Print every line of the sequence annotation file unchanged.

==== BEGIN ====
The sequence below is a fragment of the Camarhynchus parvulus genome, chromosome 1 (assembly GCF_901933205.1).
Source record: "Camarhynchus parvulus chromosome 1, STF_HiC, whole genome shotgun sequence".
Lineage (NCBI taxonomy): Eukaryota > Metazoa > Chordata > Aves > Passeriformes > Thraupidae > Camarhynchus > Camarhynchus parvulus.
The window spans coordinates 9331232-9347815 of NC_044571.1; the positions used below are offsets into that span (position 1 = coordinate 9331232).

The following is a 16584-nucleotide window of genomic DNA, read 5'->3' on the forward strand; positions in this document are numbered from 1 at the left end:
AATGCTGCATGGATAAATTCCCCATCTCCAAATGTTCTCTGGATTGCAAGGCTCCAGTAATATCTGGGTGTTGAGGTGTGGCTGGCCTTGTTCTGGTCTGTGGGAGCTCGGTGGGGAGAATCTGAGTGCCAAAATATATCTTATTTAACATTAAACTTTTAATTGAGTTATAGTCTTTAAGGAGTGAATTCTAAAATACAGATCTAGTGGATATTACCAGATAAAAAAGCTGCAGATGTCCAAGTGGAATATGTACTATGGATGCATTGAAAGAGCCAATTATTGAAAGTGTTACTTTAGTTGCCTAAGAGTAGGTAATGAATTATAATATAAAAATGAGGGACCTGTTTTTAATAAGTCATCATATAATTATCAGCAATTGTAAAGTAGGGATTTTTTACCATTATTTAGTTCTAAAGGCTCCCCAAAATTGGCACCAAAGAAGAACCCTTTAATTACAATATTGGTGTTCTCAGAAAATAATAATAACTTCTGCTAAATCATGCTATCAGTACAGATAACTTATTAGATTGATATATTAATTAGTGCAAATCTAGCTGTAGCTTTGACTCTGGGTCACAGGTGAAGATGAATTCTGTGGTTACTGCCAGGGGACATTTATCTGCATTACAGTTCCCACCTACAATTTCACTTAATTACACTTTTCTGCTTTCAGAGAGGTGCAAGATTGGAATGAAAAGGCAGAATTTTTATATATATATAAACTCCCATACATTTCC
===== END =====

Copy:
The sequence below is a fragment of the Camarhynchus parvulus genome, chromosome 1 (assembly GCF_901933205.1).
Source record: "Camarhynchus parvulus chromosome 1, STF_HiC, whole genome shotgun sequence".
Lineage (NCBI taxonomy): Eukaryota > Metazoa > Chordata > Aves > Passeriformes > Thraupidae > Camarhynchus > Camarhynchus parvulus.
The window spans coordinates 9331232-9347815 of NC_044571.1; the positions used below are offsets into that span (position 1 = coordinate 9331232).

The following is a 16584-nucleotide window of genomic DNA, read 5'->3' on the forward strand; positions in this document are numbered from 1 at the left end:
AATGCTGCATGGATAAATTCCCCATCTCCAAATGTTCTCTGGATTGCAAGGCTCCAGTAATATCTGGGTGTTGAGGTGTGGCTGGCCTTGTTCTGGTCTGTGGGAGCTCGGTGGGGAGAATCTGAGTGCCAAAATATATCTTATTTAACATTAAACTTTTAATTGAGTTATAGTCTTTAAGGAGTGAATTCTAAAATACAGATCTAGTGGATATTACCAGATAAAAAAGCTGCAGATGTCCAAGTGGAATATGTACTATGGATGCATTGAAAGAGCCAATTATTGAAAGTGTTACTTTAGTTGCCTAAGAGTAGGTAATGAATTATAATATAAAAATGAGGGACCTGTTTTTAATAAGTCATCATATAATTATCAGCAATTGTAAAGTAGGGATTTTTTACCATTATTTAGTTCTAAAGGCTCCCCAAAATTGGCACCAAAGAAGAACCCTTTAATTACAATATTGGTGTTCTCAGAAAATAATAATAACTTCTGCTAAATCATGCTATCAGTACAGATAACTTATTAGATTGATATATTAATTAGTGCAAATCTAGCTGTAGCTTTGACTCTGGGTCACAGGTGAAGATGAATTCTGTGGTTACTGCCAGGGGACATTTATCTGCATTACAGTTCCCACCTACAATTTCACTTAATTACACTTTTCTGCTTTCAGAGAGGTGCAAGATTGGAATGAAAAGGCAGAATTTTTATATATATATAAACTCCCATACATTTCC